Saudi-Houthi peace talks in Sanaa, Yemen, end with more rounds planned

By Aziz El Yaakoubi and Mohammed Alghobari

RIYADH/ADEN (Reuters) – A Saudi delegation concluded peace talks with the Houthi movement in the Yemeni capital Sanaa on Thursday, whose officials cited progress and said further talks were needed to iron out remaining differences.

Saudi Arabia, which leads a coalition fighting the Iran-allied group since 2015, is seeking a permanent ceasefire deal to end its military involvement in a war that has killed tens of thousands and left millions hungry.

Two Yemeni sources said the Saudi team left Sana’a on Thursday after a visit that signaled a move to build on an expired UN-brokered ceasefire and followed last month’s deal between Saudi Arabia and Iran. to restore relationships.

Houthi Politburo official Mohammed al-Bukhaiti described the negotiations as “gone well”. Another Houthi official, Abdulmalik Alejri, said on Twitter that “remaining difficulties can be resolved with determination and honest intentions.”

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Sources have told Reuters that Oman-facilitated Saudi-Houthi talks are aimed at a ceasefire, the full reopening of Houthi-controlled ports and Sanaa airport, payment of public sector wages, reconstruction efforts and the withdrawal of foreign forces from the country Yemen focus.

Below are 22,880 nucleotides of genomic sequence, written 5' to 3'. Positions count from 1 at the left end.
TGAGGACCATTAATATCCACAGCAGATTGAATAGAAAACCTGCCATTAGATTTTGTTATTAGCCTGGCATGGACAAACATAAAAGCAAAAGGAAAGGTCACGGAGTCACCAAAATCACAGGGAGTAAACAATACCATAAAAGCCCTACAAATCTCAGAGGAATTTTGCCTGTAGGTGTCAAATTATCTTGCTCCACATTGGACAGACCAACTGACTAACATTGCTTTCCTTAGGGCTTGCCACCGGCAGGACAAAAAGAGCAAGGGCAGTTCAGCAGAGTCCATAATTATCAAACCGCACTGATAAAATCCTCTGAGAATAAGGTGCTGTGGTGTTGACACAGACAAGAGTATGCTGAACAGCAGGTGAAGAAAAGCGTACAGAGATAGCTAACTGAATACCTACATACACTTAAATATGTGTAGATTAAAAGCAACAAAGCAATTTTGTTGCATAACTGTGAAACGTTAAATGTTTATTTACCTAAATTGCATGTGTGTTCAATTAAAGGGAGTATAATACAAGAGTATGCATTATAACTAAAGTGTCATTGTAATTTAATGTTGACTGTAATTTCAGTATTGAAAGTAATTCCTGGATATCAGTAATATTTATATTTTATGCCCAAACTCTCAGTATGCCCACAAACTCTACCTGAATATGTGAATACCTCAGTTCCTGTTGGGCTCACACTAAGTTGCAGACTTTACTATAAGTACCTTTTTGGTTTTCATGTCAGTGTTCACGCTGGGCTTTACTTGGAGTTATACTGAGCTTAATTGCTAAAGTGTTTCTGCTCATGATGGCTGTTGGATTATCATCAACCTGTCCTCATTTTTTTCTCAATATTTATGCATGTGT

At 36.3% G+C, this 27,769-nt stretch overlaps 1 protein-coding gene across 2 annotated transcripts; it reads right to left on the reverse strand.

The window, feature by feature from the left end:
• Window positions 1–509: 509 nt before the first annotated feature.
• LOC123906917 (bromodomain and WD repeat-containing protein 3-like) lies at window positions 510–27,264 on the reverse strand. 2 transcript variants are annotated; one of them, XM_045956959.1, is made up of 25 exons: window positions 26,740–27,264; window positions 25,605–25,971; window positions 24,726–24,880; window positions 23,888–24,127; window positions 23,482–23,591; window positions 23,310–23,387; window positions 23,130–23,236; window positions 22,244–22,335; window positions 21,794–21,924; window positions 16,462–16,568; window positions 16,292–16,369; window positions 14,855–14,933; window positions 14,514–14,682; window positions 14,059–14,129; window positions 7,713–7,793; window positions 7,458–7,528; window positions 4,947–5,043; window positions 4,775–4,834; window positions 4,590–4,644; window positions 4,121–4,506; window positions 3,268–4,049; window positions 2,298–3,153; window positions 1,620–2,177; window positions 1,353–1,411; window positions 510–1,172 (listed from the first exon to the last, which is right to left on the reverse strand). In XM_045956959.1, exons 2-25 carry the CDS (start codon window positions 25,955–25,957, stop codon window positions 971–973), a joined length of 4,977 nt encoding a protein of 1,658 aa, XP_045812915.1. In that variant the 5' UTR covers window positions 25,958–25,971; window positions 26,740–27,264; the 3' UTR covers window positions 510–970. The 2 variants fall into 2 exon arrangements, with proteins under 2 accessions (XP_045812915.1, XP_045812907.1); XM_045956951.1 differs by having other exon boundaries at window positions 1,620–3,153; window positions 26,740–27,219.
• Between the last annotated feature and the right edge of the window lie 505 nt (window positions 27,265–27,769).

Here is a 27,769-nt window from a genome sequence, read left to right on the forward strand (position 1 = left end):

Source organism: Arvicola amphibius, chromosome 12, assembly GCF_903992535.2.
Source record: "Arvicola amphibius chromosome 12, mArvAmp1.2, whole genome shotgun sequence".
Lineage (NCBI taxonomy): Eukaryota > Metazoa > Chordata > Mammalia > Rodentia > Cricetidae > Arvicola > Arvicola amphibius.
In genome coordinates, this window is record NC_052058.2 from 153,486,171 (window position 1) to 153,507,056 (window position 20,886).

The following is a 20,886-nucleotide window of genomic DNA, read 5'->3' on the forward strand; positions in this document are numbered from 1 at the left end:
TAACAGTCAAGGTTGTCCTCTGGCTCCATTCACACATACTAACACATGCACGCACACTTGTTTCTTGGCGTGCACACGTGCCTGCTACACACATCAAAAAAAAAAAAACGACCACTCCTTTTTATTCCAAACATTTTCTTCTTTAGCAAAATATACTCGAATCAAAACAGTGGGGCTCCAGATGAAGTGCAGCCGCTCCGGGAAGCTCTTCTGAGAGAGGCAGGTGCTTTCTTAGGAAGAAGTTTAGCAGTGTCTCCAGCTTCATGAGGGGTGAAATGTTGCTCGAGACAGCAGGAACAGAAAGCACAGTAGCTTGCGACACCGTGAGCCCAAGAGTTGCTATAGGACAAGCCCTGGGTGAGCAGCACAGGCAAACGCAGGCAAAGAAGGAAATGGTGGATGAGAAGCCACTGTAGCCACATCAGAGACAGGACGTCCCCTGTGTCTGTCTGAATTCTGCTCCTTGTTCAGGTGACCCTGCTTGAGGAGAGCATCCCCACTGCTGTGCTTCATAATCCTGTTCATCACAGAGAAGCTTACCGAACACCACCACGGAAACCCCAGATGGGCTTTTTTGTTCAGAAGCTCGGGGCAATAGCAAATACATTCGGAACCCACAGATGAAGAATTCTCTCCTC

Two Yemeni sources, also speaking on condition of anonymity, said the parties could agree on an expanded ceasefire agreement while they work out remaining differences.

Key sticking points include paying civil servants’ salaries – which the Houthis have insisted include the armed forces – use of oil proceeds and a timetable for withdrawing foreign forces from the country, three sources familiar with the negotiations said.

The conflict, in which the coalition intervened against the Houthis after they ousted the Saudi-backed government from Sana’a in late 2014, is multifaceted as several Yemeni factions vie for influence.

The Houthis are the de facto authorities in northern Yemen. The internationally recognized government is represented by a Presidential Council formed last year under Saudi auspices, which took power from the Yemeni exile president.

The conflict is widely viewed as one of several proxy wars between Saudi Arabia and Iran, the region’s Sunni Muslim and Shia powers.

They have agreed to resume diplomatic ties, which were severed in 2016, while Riyadh struggles to manage regional tensions and focus on economic priorities.

(Writing by Ghaida Ghantous; Editing by Jason Neely)

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